Anthem Offers Assurances to State Regulators on Merger With WellPoint
Prior to a Department of Insurance public hearing scheduled Friday on a proposed $16.4 million merger between Indiana-based Anthem and California-based WellPoint Health Networks, Insurance Commissioner John Garamendi (D) released a 15-point document outlining compromises Anthem would make if granted regulatory approval for the merger, the Indianapolis Star reports (Swiatek, Indianapolis Star, 6/25). Anthem and WellPoint last October announced a deal that would combine both companies under the name WellPoint and establish headquarters in Indianapolis. The combined company would have $27.1 billion in assets, 40,000 employees and 26 million members in 13 states, including California. Speculation last month from several lawmakers and consumer advocacy groups that the Department of Managed Health Care would approve the agreement without a public hearing led Assembly Speaker Fabian Nunez (D-Los Angeles) to form a special committee to investigate the proposed merger. Department of Insurance officials scheduled a hearing for June 25, and DMHC officials Wednesday announced that they will hold a separate public hearing on the merger July 9. State law does not require a hearing, but the state previously has held public hearings on similar mergers.
The proposed merger requires approval from Anthem and WellPoint shareholders, as well as from regulators in the states where the combined company would operate. DMHC must also sign off on the deal because it issues the license for Blue Cross of California, the largest part of WellPoint's California business. The 10 other states with direct regulatory authority and the federal government have approved the merger (California Healthline, 6/24). According to the Star, California regulators' approval is "critical to the deal" because 25% of the merged company's members would be located in the state.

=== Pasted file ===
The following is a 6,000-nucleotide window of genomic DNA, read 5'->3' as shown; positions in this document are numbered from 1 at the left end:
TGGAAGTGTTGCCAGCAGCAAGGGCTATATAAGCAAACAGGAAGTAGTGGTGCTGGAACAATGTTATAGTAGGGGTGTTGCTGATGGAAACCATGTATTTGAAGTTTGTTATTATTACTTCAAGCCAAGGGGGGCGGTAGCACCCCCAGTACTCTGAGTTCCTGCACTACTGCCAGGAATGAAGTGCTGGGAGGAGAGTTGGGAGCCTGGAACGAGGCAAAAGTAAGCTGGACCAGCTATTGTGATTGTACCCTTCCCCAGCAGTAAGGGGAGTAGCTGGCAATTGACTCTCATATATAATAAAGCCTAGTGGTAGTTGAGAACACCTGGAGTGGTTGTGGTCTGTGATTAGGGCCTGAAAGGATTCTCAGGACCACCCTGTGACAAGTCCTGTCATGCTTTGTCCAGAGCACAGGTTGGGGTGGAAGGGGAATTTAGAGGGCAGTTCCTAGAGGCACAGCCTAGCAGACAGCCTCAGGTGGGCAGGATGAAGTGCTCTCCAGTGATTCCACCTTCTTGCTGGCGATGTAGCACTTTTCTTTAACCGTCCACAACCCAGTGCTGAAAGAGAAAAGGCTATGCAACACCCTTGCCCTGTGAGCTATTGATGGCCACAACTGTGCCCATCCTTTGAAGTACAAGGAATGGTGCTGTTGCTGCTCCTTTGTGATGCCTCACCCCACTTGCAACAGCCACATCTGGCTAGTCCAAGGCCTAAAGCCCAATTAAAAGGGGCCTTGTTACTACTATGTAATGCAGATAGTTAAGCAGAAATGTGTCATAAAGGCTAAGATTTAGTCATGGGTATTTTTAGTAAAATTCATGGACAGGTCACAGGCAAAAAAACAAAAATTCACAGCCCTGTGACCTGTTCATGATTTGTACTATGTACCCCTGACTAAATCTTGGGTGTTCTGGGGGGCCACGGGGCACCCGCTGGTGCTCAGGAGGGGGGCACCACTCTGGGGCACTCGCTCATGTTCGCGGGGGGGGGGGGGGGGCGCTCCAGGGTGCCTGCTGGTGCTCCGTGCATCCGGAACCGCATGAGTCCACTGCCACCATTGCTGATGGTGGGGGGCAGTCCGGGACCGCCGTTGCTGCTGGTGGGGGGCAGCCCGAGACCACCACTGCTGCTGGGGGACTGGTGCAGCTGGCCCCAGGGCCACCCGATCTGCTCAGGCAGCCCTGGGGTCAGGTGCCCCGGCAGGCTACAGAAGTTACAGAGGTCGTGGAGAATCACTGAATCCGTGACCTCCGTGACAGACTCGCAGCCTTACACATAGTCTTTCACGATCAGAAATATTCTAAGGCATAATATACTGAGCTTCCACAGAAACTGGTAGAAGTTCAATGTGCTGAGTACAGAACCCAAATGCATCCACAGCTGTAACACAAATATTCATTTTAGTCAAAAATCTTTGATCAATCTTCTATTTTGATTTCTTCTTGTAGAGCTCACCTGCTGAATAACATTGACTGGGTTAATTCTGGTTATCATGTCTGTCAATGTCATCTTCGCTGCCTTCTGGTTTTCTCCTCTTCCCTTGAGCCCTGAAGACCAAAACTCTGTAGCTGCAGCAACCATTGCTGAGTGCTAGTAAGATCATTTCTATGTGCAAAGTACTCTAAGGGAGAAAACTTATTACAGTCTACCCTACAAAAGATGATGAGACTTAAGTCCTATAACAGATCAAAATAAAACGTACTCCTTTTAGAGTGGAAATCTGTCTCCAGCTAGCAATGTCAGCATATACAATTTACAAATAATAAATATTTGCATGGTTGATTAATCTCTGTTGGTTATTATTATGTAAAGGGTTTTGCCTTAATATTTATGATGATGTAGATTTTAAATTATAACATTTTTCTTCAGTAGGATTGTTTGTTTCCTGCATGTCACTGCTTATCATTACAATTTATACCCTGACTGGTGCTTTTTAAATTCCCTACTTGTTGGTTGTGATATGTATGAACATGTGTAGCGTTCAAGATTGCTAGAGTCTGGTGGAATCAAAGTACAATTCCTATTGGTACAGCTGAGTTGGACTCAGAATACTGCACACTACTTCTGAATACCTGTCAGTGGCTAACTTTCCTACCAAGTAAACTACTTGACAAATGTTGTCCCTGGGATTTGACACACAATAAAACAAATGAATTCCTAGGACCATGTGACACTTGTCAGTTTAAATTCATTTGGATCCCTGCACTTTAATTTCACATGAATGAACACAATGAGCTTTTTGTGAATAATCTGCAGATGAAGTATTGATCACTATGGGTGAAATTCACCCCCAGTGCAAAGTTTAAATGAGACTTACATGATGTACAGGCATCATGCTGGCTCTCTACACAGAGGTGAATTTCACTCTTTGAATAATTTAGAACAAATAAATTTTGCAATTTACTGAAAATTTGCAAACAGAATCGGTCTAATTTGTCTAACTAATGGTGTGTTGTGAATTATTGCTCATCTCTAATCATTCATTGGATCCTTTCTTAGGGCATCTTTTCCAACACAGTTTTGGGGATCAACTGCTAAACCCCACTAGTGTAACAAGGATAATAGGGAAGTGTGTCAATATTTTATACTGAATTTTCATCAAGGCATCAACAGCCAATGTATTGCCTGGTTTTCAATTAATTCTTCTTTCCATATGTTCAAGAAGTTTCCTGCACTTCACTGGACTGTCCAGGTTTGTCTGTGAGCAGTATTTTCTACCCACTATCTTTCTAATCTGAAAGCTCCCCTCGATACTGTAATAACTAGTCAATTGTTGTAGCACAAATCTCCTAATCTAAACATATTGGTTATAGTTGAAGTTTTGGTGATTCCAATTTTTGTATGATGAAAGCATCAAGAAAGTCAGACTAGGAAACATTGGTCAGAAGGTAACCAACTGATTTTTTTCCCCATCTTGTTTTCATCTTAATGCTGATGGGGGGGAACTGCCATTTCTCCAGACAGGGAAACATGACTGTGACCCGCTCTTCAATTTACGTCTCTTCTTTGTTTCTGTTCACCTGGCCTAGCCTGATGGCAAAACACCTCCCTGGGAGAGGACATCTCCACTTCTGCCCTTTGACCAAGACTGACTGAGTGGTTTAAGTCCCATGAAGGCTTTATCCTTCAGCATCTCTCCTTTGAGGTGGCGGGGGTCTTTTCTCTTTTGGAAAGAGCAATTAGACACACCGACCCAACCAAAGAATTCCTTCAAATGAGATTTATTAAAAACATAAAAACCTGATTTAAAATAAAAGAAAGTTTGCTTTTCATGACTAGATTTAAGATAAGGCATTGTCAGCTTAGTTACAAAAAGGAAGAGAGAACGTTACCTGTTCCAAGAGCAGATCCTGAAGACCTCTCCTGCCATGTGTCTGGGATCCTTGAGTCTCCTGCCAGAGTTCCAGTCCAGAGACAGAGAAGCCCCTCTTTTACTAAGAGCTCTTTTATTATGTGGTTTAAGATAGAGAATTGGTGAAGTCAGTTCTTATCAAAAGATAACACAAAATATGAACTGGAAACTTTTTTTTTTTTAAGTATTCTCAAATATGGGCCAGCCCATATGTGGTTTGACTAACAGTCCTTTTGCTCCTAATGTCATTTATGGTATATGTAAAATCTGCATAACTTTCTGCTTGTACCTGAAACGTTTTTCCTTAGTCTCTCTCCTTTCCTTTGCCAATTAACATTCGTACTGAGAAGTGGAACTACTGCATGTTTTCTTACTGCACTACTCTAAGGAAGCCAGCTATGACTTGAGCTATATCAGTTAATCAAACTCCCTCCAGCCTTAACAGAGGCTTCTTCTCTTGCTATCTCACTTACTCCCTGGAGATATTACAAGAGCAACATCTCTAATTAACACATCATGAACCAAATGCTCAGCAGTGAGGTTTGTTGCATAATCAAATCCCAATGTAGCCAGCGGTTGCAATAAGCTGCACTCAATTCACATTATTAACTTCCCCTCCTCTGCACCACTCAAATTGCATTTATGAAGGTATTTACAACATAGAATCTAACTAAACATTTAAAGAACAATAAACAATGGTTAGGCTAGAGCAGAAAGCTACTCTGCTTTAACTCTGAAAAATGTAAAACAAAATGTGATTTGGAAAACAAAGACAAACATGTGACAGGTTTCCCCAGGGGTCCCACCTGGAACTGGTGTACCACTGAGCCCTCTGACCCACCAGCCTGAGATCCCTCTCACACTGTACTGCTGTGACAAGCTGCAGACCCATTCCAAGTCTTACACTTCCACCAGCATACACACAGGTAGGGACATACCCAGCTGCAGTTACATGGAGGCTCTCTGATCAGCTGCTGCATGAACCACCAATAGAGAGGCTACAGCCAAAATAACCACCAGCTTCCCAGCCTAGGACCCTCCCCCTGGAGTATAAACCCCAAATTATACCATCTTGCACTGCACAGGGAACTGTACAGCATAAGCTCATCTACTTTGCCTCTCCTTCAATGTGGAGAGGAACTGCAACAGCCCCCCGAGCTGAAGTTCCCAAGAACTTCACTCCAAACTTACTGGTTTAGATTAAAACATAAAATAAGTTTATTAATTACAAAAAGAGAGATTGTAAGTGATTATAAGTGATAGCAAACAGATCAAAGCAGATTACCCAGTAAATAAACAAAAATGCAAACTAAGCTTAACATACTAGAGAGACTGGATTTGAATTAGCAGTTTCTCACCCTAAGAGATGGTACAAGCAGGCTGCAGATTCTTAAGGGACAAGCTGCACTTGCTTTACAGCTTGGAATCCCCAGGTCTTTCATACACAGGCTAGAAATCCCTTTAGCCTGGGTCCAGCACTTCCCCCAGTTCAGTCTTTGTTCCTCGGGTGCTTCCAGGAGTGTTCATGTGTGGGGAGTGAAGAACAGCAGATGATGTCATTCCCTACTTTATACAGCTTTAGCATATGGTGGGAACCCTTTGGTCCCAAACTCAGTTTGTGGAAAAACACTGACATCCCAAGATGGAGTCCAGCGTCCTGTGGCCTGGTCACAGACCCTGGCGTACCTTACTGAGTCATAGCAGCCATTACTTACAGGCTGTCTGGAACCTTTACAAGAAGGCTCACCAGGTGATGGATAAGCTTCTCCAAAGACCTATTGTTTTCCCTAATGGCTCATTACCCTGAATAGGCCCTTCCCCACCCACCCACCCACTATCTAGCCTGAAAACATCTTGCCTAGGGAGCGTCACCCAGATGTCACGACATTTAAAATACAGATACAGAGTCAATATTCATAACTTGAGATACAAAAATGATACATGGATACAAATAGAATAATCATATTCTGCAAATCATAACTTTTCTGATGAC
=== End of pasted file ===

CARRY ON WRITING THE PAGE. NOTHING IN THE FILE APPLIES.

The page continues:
The regulatory draft document stipulates that WellPoint will not use Blue Cross of California assets to pay for merger-related bonuses and compensation packages to WellPoint executives. Such bonuses have been estimated at $147 million to $356 million, according to the Star. The document also contains an agreement to allow the Blue Cross unit for the next three years to maintain the same level of profits it currently keeps under WellPoint's ownership. According to the Star, Anthem also would agree to retain existing policies and contracts with WellPoint's California customers and not to transfer its debt to WellPoint's California business unless market conditions change.
WellPoint spokesperson Ken Ferber said the document "really gives teeth" to commitments made by the representatives for the two health insurers at a June 9 hearing. Duane Sobecki, senior partner at Focused Results, an Indianapolis consulting firm, said, "I'm guessing Anthem wouldn't go anywhere near this far" to make concessions to regulators in other states, the Star reports. According to the Star, California's negotiations with Anthem and WellPoint do not impact agreements in other states affected by the merger.
Jerry Flanagan of the Foundation for Taxpayer and Consumer Rights said state regulators could demand further concessions from Anthem before approving the merger. FTCR is asking regulators to prohibit the transfer of any of the $1.07 billion in reserves held by Blue Cross of California to Anthem. Garamendi spokesperson Norman Williams said the commissioner has "no hard timeline yet" for issuing a decision on the merger. Anthem and WellPoint executives say they hope to complete the merger by mid-year, the Star reports (Indianapolis Star, 6/25).This is part of the California Healthline Daily Edition, a summary of health policy coverage from major news organizations. Sign up for an email subscription.